Britain's army will be forced to rely more heavily on reservists and contractors in the future amid military cuts, the defense secretary said Thursday.
Philip Hammond told military experts that the U.K. will need to work closely with international partners and look to others to "provide the tail, where Britain is concentrating on providing the teeth" in defense.
In a speech at the Royal United Services Institute, Hammond acknowledged that whole units will disappear as the regular army shrinks by 20,000 in the coming years. He said "difficult decisions" will have to be made.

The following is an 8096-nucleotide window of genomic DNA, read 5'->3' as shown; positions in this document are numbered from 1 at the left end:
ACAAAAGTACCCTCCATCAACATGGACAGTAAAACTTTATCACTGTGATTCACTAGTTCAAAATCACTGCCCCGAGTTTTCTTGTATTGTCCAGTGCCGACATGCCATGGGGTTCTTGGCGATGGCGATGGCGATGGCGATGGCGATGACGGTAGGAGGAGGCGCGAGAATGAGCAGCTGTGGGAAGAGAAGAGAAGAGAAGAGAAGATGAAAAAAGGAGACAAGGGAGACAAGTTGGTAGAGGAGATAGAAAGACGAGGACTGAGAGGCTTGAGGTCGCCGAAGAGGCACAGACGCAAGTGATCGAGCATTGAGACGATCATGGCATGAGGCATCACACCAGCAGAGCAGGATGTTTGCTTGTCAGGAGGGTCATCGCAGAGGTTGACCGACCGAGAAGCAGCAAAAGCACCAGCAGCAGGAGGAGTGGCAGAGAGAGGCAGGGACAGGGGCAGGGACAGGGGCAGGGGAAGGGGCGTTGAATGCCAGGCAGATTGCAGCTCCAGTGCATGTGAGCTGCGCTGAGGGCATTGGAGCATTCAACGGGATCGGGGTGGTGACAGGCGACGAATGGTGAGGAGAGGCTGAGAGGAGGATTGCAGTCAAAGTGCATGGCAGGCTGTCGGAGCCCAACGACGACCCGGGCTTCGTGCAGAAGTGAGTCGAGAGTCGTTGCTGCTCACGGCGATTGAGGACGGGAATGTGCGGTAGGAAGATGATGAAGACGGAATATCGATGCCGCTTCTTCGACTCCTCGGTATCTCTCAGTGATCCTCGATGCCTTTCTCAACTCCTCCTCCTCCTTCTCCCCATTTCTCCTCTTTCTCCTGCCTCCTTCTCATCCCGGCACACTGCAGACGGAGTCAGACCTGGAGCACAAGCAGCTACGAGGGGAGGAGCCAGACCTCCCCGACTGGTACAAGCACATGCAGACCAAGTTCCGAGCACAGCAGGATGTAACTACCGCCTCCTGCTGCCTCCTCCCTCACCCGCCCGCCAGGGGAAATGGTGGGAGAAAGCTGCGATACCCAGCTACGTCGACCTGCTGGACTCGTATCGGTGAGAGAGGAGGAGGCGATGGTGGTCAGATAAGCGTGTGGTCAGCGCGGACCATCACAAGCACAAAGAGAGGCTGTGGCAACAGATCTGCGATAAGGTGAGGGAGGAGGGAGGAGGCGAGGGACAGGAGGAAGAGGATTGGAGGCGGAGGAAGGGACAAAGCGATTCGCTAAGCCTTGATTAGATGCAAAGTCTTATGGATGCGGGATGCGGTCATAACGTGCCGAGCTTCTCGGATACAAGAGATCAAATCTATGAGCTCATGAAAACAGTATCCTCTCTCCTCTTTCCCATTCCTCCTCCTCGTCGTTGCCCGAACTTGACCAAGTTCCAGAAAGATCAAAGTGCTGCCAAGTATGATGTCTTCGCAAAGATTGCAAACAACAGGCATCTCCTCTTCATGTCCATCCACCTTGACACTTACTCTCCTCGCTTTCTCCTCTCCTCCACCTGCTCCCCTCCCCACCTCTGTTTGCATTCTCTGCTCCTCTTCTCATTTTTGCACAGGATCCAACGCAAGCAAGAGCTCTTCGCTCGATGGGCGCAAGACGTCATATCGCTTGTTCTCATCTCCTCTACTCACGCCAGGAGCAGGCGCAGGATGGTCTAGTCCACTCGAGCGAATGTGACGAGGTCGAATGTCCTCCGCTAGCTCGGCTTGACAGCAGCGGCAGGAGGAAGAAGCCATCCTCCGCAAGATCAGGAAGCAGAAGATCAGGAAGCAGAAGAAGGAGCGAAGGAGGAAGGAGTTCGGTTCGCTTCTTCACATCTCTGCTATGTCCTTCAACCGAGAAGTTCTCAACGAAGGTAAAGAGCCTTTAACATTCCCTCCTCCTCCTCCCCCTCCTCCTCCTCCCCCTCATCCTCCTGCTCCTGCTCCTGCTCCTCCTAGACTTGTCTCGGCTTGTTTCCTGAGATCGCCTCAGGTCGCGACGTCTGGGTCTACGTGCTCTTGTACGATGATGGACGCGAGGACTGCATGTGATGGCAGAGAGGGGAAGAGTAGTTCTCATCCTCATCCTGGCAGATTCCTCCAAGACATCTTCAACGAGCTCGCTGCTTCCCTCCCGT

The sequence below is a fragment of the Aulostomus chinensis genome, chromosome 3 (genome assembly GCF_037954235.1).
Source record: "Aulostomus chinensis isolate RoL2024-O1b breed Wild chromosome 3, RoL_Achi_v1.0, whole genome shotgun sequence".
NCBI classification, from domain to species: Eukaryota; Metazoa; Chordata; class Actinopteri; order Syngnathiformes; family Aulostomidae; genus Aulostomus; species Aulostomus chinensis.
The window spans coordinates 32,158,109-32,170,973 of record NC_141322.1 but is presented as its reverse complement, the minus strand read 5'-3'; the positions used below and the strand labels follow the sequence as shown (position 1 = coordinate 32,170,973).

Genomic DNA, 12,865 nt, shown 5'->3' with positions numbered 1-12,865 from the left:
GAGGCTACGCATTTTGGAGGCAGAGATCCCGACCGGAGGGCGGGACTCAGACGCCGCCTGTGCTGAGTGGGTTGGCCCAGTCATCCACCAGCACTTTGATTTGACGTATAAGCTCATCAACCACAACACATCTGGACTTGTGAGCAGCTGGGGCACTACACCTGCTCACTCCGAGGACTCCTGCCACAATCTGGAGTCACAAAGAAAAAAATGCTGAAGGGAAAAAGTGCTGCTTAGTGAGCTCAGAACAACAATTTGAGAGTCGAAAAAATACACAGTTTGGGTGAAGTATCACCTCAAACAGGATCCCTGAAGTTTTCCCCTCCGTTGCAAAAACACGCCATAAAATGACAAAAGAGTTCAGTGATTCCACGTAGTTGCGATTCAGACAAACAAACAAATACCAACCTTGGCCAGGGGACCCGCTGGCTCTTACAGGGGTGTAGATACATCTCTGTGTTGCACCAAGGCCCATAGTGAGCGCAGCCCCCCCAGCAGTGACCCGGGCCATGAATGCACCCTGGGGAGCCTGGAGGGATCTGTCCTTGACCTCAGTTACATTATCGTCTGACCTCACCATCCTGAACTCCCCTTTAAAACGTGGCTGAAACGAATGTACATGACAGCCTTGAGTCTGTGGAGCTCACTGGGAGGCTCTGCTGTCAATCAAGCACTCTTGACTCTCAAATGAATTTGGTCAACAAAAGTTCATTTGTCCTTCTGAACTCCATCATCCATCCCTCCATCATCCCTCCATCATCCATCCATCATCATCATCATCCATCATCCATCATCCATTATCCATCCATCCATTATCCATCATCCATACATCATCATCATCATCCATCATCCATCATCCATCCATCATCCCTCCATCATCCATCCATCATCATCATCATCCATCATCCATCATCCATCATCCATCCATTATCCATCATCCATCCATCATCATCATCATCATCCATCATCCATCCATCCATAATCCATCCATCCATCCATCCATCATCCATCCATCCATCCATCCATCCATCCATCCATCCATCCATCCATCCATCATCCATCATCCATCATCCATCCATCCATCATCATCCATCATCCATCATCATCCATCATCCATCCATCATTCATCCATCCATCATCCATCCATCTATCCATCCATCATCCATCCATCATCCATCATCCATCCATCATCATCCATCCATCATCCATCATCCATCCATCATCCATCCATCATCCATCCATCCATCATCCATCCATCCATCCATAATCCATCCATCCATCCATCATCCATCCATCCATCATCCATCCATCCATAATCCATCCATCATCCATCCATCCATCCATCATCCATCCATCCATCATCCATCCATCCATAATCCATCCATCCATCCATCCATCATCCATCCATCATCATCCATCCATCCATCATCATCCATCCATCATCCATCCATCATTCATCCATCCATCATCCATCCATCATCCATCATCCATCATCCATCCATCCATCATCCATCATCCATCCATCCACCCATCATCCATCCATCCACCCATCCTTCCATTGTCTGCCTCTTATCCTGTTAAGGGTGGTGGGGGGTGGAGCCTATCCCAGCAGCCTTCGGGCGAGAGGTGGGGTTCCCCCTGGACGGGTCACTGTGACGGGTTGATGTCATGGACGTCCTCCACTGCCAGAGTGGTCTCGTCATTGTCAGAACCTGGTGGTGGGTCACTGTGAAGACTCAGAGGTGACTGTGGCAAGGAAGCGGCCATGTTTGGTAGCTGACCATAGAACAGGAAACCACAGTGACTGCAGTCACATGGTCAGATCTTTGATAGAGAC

Changes to the shape of the army will involve rethinking every aspect of the military to maximize front-line capabilities, Hammond said, adding that that will transform the role of reserve forces.
He stressed that the future British army will need to think "innovatively about how combat service support is provided" and take advantage more systematically of the skills available in the reserve forces and among contractors.
"The future reserves must be structured to provide, as they do today, some niche specialist capabilities that aren't cost-effective to maintain on a full-time basis - for example in areas of cyber, medical, or intelligence," he said.
Hammond said that Britain will invest 1.8 billion pounds ($2.8 billion) in reserve forces over the next 10 years.